Buddhist teachings are helping me a good deal but I must remember that Christian teachings are in the same way helping those humans who, like me, are only hoping to be better humans and grow and evolve and become a better compassionate and loving soul—a bodhisattva!

Oh, and on that relationship to money thing… better go look at the bills I’ve been avoiding looking at and work on ‘my own’ illusion!

Enlightenment Practice #30 of the 37 Practices of a Bodhisattva Including Divination

Shantideva (who wrote A Guide to the Bodhisattva Way of Life AKA Bodhicaryavatara
Shantideva (who wrote A Guide to the Bodhisattva Way of Life AKA Bodhicaryavatara

The humble monk (Ngulchu Thogme) wrote the 37 Practices of a Bodhisattva it in a cave in the Himalayas around the 13th century.  It’s a guide for travelers on the path to enlightenment—practically advice on how to actually live day-to-day.  Are you trying to consciously travel this path?   Me too; c’mon let’s figure this out!

So like I’ve been saying how I’m going to write about the 37 practices of a Bodhisattva (guidance to live by). You know the Dalai Lama? He is said to be the Bodhisattva of Compassion incarnate. Oh, to be like him! Anyway, I’ve got (like most of you) about 1,000 coals-in-the-fire-of –life’ as the saying goes (busy/whatever) but I want to get started here. So I’m writing numbers from 1 to 37 onto 37 small slips of paper and have now put them in a small basked. I will draw one at a time and write about that one while asking that it bring importance guidance for something currently relating to my life on the day the number is drawn!  Ready?

Divination Message 3/16/13 from the Thirty-Seven Practices of a Bodhisattva:  Today I’ve drawn Practice Number 30!  I don’t know these by heart, so I’ve got to grab the book and have a look; let’s together see what it says.  I guess you already know that a bodhisattva (essentially) is someone who wants to work for enlightenment not only for their own benefit but for the benefit of others in order to end suffering.  You probably already knew that.

Bodhisattva Practice #30

Reading and typing and divining as we go along here… right away I see it’s about virtue with heart.  Maybe this is about putting our whole heart into attempts to be virtuous?

Gosh, I’m remembering (flashing on) something my “spirit-guides” (as it goes) conveyed and at the time (as I did with many things then), I shrugged and felt it to be too simplistic.  You know, I was looking for something more profound after all—I was looking for something really sensational when I asked why I was here and what my purpose is.  I was told we are here to develop and practice virtue—I completely blew that off back then.  Yet, divine irony of irony, here I am studying the 37 Practices and Buddhism and that’s exactly what it’s about!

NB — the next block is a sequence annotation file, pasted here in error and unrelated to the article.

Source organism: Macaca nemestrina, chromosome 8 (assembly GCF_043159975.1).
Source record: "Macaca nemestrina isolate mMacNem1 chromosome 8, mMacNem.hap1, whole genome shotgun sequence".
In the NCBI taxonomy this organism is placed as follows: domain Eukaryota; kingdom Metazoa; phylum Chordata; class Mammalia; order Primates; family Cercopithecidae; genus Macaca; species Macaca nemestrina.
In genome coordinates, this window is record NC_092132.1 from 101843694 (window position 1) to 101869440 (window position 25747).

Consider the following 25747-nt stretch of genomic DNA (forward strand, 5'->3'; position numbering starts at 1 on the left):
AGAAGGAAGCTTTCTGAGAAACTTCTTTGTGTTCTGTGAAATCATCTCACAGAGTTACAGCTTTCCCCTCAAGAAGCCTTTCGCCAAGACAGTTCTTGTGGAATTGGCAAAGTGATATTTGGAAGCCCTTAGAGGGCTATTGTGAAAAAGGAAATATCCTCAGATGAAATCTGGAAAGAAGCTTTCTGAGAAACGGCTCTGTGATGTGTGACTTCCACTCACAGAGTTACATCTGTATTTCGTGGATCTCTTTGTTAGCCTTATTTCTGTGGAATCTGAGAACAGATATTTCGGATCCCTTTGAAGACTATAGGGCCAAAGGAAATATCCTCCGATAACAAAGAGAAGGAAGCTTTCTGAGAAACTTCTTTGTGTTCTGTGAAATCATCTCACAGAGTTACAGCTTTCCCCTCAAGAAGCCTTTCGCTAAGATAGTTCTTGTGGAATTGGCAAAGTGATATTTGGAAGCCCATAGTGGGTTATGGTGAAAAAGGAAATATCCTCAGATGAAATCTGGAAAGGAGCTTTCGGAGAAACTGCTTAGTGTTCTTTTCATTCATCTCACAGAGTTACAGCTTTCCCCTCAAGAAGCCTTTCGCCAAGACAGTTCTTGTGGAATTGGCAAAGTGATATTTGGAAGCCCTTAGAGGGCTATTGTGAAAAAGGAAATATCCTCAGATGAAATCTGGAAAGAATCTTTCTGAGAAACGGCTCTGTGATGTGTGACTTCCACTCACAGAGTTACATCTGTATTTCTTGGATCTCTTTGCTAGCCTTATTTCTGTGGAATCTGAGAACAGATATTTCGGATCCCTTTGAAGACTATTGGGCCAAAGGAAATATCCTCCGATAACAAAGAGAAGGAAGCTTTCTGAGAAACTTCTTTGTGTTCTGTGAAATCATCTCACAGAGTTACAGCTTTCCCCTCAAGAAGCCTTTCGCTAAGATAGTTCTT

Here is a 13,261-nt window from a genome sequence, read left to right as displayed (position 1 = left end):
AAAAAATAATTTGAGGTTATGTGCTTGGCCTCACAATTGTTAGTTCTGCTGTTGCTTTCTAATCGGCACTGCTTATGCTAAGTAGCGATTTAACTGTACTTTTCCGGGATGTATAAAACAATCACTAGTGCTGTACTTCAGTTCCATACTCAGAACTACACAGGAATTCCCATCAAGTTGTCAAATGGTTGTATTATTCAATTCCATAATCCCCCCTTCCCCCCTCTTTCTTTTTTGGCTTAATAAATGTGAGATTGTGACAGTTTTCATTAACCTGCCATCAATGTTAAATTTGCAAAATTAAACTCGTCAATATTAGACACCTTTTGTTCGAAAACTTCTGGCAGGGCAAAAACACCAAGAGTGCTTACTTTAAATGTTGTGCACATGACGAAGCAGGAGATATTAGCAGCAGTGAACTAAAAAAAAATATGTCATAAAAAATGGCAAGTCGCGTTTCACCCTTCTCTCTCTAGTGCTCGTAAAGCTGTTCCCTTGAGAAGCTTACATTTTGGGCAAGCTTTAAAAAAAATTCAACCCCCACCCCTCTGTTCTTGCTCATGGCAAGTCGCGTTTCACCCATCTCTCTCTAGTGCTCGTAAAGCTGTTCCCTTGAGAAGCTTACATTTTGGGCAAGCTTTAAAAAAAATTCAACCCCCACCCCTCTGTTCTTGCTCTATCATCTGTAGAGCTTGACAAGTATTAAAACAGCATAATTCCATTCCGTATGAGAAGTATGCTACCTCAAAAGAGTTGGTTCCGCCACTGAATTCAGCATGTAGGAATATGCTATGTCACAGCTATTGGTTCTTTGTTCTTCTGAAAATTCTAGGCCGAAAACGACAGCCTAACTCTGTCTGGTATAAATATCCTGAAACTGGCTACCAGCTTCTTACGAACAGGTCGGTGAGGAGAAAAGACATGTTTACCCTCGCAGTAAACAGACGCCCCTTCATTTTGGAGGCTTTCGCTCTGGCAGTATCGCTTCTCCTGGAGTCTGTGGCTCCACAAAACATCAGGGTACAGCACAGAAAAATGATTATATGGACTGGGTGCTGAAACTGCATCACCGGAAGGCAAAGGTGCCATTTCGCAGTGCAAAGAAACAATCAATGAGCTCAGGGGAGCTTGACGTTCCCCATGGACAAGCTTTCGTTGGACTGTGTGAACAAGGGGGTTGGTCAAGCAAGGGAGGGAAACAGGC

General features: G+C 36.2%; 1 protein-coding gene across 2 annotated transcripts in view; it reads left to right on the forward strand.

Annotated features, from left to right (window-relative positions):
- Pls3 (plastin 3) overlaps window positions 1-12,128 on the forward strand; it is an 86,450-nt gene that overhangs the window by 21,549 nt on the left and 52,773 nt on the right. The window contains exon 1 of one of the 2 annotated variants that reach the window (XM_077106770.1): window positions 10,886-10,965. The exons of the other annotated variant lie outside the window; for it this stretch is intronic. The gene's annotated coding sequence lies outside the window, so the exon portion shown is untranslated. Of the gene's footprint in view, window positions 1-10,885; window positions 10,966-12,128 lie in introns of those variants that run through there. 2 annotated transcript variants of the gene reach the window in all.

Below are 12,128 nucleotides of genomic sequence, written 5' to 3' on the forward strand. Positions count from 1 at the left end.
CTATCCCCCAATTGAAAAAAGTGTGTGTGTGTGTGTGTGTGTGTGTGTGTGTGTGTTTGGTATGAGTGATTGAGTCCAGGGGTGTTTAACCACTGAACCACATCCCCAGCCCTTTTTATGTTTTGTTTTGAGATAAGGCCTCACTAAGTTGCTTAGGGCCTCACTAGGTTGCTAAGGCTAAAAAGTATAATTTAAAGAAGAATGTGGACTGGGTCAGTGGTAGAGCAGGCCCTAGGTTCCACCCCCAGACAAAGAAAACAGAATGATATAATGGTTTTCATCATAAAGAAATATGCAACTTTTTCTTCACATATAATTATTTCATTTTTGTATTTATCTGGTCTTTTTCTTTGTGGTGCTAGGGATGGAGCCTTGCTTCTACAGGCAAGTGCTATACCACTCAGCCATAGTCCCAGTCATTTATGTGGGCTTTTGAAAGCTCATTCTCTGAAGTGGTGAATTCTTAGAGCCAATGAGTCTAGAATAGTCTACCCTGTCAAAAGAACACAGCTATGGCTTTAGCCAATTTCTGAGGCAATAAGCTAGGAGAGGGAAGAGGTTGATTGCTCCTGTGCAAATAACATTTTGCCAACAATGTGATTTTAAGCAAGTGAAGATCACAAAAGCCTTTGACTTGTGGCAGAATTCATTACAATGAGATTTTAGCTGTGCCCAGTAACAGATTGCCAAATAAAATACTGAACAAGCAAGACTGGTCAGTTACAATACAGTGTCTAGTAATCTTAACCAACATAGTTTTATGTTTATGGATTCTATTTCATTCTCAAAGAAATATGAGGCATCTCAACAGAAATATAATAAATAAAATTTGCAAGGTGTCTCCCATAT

As I look at this little book of Essential Teachings (the one I carried unknowing with me for 6-weeks –see previous blog—which is the writing of the Dalai Lama himself), he’s talking about having the “right view”.  The word “view” in Buddhism (email me if I’m wrong if you’re a Buddhist monk or someone more expert than myself a humble student) has to do with understanding the nature of reality and the 8-fold path.

“Right View” as they call it has to do with the type of wisdom that has to do with understanding of things as they are which of course has to do with those 4 main truths:  there’s suffering, get real about it and then understand what causes it and the good news is that there’s a way to end it *(yay!) and following the 8-fold path enables us create that cessation.  And back to the 8 fold path again of which right view is a part.  Didn’t we just make a circle, a loop—right view leads back to right view. Ingenious!

Hey, by the way, thanks for being patient while I work through this.

Not to let all the cats out of the bag at once creating confusion but the 8 fold path (just as a preview and curiosity satisfy-er) and no, I’m not going into all this right now but they are as follows:  right view, right intention, right speech, right action, right livelihood, right effort, right mindfulness and right concentration.  But hey, let’s just stick with the view for the moment—right view.  And let’s get back to the #30 practice of a Bodhisattva.

The Dalai Lama the guru teacher here says that this view in practice #30 has to do with realizing that the person who acts in any kind of way to do any kind of thing or who takes any action +plus the action itself that is taken +plus the person who may receive the action that we take don’t (in the right view) actually inherently exist.  Wow, that’s a tough one to explain to the average bear on the street human if you know what I mean!

This IS samsara after all, don’t you know?  This is a dream-like state of reality.  That is what we’re being asked to remember.  Things exist on a conventional level but ultimately—no, they don’t.  It’s really not that hard to understand with the new science where we look at atoms and the core of the atom itself doesn’t even exist only if we put our mind on it.  You know what I mean!?  You’ve heard this!  The chair you sit on or the table or any object is solid according to our perceptions but it is because the vibration is very, very, very slow.  On the quantum physics microscopic level (hope I said that right), it’s nothing but energy molecules vibrating—just a bunch of atoms which are empty at their very core!